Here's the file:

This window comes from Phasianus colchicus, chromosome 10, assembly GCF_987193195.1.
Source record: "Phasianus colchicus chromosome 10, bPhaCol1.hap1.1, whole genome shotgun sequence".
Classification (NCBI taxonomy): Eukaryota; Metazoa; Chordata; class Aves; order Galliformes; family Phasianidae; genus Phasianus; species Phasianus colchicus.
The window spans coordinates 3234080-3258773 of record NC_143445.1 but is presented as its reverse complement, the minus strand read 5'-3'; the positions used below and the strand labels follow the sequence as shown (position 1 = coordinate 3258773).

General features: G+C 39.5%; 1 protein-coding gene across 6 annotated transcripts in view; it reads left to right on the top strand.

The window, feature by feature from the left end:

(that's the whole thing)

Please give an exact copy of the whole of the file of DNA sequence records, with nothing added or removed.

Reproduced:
This window comes from Phasianus colchicus, chromosome 10, assembly GCF_987193195.1.
Source record: "Phasianus colchicus chromosome 10, bPhaCol1.hap1.1, whole genome shotgun sequence".
Classification (NCBI taxonomy): Eukaryota; Metazoa; Chordata; class Aves; order Galliformes; family Phasianidae; genus Phasianus; species Phasianus colchicus.
The window spans coordinates 3234080-3258773 of record NC_143445.1 but is presented as its reverse complement, the minus strand read 5'-3'; the positions used below and the strand labels follow the sequence as shown (position 1 = coordinate 3258773).

General features: G+C 39.5%; 1 protein-coding gene across 6 annotated transcripts in view; it reads left to right on the top strand.

The window, feature by feature from the left end: